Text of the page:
Reviewby Rebecca Silverman,
Takamichi's family are “Hunters,” people who dedicate their lives to killing monsters and evil spirits. When her twin brother dies, Takamichi becomes the clan heir and her father gives her two human/spirit hybrid puppies, Snow and Night. Now shape-shifting teens (albeit three year olds in dog years), Snow and Night are fanatically devoted to their mistress. But Takamichi's past makes it hard for her to admit her attachment to anyone. Will these three be able to form any kind of relationship?
Vampires have been better represented in YA literature than werewolves or other shape-shifters, although that balance is, perhaps, changing. In manga, we have a plethora of vampire titles, from Karin to Dance in the Vampire Bund to Vampire Knight and everything in between, while the other supernatural creatures are relegated to supporting roles. Such is not the case with Jiu Jiu, the second English translated title from Touya Tobina. While Night and Snow aren't werewolves in the strict sense, they are wolves who can take human form and the full moon does appear to influence them. In any event, if you'd like your fangs to rend and tear rather than to suck blood, this may be the title for you.
Unfortunately Jiu Jiu suffers a bit from a hard-to-follow first few chapters. In part this can be attributed to the fact that it began its life as a one-shot, but it also seems to suffer from a muddled concept. In this first volume, Tobina appears uncertain as to whether she is writing a dark tale of a stoic, emotionally injured demon huntress or a love triangle. Certainly there is no reason why it cannot be both, but the juxtaposition of the more angsty first chapters with the more romance oriented later ones doesn't quite work. Throughout the book it is unclear whether Snow and Night have romantic feelings for Takamichi or simply the adulation of a dog for his owner. This in itself treads some tricky territory – if they are in love with her, then her treatment of them raises some questions. It also might make readers uncomfortable in the sense that they are wolves for a good portion of the time physically and for most of the time emotionally. Werewolf romances get around this by making it clear that in human form, weres are human. Like Ponta of Guru Guru Pon-chan, Snow and Night are still pretty doggy when they look like people and Tobina is no Satomi Ikezawa. Also adding a troubling aspect to the potential romance plot is that, unlike in Pon-Chan, Takamichi has raised them from puppyhood, whereas Mirai met Ponta as a fully grown dog/girl.
Visually, Jiu Jiu is interesting, albeit not particularly attractive. Tobina's character designs are just different enough that they stand out from the shoujo crowd, with an angular, almost feral edge to them. Takamichi's school uniform features a trapeze dress and leggings, a nice change from the blazer or sailor uniform prevalent in other works. But as you can see from the cover image, it is sometimes difficult to tell who is doing what, an issue that the overall dark scheme of the manga does nothing to help. Tobina's underlying lines are good, however, and her action scenes have some movement. Snow is one of the most visually remarkable features with his wide (even for manga) eyes and canine dentition, to say nothing of the huge peace sign earrings he wears in both forms. While neither he nor the rest of the art is especially polished, it does not actually detract from the story.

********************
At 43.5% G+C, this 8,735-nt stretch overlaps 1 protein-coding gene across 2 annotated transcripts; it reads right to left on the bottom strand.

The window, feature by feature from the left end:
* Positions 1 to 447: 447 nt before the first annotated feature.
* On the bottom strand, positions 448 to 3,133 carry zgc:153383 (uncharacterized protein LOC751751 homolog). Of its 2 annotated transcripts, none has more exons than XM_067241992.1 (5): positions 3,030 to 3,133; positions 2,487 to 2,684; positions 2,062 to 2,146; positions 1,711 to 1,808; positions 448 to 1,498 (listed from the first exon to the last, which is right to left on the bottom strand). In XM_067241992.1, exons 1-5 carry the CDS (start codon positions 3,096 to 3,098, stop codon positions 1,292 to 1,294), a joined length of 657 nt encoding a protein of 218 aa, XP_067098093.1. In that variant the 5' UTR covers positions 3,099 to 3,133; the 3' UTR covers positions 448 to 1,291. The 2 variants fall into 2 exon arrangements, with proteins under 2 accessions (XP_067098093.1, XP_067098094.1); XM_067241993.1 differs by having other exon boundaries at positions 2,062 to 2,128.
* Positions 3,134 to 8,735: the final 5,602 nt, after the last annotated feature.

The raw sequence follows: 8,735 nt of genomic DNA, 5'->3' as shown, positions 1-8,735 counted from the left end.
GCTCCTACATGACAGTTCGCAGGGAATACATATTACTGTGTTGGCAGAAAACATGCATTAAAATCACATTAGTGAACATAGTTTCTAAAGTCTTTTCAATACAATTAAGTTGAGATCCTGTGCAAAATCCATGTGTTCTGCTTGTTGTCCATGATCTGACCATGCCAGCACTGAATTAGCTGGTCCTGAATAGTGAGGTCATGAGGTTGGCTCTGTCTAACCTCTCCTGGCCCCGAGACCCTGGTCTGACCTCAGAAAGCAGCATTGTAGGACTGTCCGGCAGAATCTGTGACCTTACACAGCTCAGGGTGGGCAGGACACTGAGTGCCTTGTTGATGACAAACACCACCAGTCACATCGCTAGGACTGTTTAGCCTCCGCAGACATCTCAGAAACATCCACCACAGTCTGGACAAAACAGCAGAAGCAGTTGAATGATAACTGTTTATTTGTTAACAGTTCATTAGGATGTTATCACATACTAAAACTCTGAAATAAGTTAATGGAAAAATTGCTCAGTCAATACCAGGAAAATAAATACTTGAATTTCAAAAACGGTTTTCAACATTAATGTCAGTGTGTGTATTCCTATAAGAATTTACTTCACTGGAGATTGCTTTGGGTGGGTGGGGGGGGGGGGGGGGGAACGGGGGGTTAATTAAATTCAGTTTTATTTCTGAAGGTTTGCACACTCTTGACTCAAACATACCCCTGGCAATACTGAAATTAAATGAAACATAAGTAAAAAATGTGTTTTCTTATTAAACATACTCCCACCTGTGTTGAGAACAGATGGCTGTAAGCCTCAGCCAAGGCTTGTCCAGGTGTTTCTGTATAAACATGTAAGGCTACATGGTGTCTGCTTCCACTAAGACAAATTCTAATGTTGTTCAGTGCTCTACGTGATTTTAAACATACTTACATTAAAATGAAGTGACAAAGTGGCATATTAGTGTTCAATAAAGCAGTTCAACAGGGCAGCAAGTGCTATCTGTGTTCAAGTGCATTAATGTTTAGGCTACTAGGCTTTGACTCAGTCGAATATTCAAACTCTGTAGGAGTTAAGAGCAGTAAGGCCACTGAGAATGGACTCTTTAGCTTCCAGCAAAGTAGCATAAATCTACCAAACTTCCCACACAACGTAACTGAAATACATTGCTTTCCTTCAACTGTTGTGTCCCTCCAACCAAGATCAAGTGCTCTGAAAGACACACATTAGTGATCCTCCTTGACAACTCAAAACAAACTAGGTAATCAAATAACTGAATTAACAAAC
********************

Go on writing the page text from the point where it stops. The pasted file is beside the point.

The core of the plot is Takamichi's unwillingness to allow Snow and Night into her life. Having first been told that she has no value as heir, then losing her brother and being given his status, Takamichi has an understandably dim view of interpersonal relationships, and Snow and Night are no exception. The two try desperately to get into her good graces, or at least under her skin, but Takamichi is unrelenting. This has the hopefully unintended side effect of making her a distinctly unlikeable character. While it is easy to comprehend why she is the way she is, having such a prickly heroine makes the story a little harder to get into than if she had just a hint of softness. And when we don't care about the heroine, that makes it hard to care about the story.
Luckily Snow and Night are, if not something of one-note characters, much easier to like. They have a doggy joy in life that is hard to ignore and a general charm that very nearly salvages the book. It cannot totally do the job, however, and Jiu Jiu's first volume clocks in at something very much like “underwhelming.” With its confused plot and tone, unlikeable heroine, and sometimes difficult to follow art, Tobina's book presents us with an intriguing concept poorly carried out. Hopefully volume two will even itself out, but as of now, this series is not living up to its potential.
Overall : C
Story : C
Art : C
+ Interesting concept, Snow and Night are fun characters.
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